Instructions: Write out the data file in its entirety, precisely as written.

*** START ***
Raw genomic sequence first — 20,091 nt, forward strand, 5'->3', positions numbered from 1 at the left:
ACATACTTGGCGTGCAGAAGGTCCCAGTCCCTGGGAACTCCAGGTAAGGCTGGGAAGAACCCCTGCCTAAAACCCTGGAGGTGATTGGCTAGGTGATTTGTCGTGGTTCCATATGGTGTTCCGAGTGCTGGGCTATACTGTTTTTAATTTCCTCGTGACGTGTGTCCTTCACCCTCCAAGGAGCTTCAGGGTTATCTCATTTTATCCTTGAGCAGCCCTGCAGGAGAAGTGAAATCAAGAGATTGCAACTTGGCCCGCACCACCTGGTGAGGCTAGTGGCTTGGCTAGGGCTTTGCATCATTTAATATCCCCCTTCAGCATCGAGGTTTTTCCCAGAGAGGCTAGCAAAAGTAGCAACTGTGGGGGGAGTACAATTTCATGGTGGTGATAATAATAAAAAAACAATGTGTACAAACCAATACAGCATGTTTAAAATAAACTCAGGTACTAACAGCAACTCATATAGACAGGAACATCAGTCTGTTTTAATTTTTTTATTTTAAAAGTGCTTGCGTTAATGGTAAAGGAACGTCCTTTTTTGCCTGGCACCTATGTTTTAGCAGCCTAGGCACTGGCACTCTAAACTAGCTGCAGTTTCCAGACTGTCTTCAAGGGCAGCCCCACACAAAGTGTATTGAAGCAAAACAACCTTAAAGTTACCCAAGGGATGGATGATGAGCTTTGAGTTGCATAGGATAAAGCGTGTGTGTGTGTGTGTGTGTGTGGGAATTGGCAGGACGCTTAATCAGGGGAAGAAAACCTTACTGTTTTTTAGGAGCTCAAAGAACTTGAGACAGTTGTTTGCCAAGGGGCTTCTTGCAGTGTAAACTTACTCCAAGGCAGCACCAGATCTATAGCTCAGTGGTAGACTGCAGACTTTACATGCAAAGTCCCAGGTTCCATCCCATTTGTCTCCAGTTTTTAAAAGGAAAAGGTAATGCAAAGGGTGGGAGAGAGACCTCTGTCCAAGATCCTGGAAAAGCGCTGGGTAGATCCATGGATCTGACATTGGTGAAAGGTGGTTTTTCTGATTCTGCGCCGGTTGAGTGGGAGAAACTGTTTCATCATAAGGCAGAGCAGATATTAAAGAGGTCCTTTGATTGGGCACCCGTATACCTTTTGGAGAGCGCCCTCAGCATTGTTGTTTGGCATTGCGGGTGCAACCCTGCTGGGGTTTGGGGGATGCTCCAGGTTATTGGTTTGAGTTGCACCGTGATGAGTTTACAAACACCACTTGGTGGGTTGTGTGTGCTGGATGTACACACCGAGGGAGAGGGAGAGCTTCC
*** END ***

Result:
Raw genomic sequence first — 20,091 nt, forward strand, 5'->3', positions numbered from 1 at the left:
ACATACTTGGCGTGCAGAAGGTCCCAGTCCCTGGGAACTCCAGGTAAGGCTGGGAAGAACCCCTGCCTAAAACCCTGGAGGTGATTGGCTAGGTGATTTGTCGTGGTTCCATATGGTGTTCCGAGTGCTGGGCTATACTGTTTTTAATTTCCTCGTGACGTGTGTCCTTCACCCTCCAAGGAGCTTCAGGGTTATCTCATTTTATCCTTGAGCAGCCCTGCAGGAGAAGTGAAATCAAGAGATTGCAACTTGGCCCGCACCACCTGGTGAGGCTAGTGGCTTGGCTAGGGCTTTGCATCATTTAATATCCCCCTTCAGCATCGAGGTTTTTCCCAGAGAGGCTAGCAAAAGTAGCAACTGTGGGGGGAGTACAATTTCATGGTGGTGATAATAATAAAAAAACAATGTGTACAAACCAATACAGCATGTTTAAAATAAACTCAGGTACTAACAGCAACTCATATAGACAGGAACATCAGTCTGTTTTAATTTTTTTATTTTAAAAGTGCTTGCGTTAATGGTAAAGGAACGTCCTTTTTTGCCTGGCACCTATGTTTTAGCAGCCTAGGCACTGGCACTCTAAACTAGCTGCAGTTTCCAGACTGTCTTCAAGGGCAGCCCCACACAAAGTGTATTGAAGCAAAACAACCTTAAAGTTACCCAAGGGATGGATGATGAGCTTTGAGTTGCATAGGATAAAGCGTGTGTGTGTGTGTGTGTGTGTGGGAATTGGCAGGACGCTTAATCAGGGGAAGAAAACCTTACTGTTTTTTAGGAGCTCAAAGAACTTGAGACAGTTGTTTGCCAAGGGGCTTCTTGCAGTGTAAACTTACTCCAAGGCAGCACCAGATCTATAGCTCAGTGGTAGACTGCAGACTTTACATGCAAAGTCCCAGGTTCCATCCCATTTGTCTCCAGTTTTTAAAAGGAAAAGGTAATGCAAAGGGTGGGAGAGAGACCTCTGTCCAAGATCCTGGAAAAGCGCTGGGTAGATCCATGGATCTGACATTGGTGAAAGGTGGTTTTTCTGATTCTGCGCCGGTTGAGTGGGAGAAACTGTTTCATCATAAGGCAGAGCAGATATTAAAGAGGTCCTTTGATTGGGCACCCGTATACCTTTTGGAGAGCGCCCTCAGCATTGTTGTTTGGCATTGCGGGTGCAACCCTGCTGGGGTTTGGGGGATGCTCCAGGTTATTGGTTTGAGTTGCACCGTGATGAGTTTACAAACACCACTTGGTGGGTTGTGTGTGCTGGATGTACACACCGAGGGAGAGGGAGAGCTTCC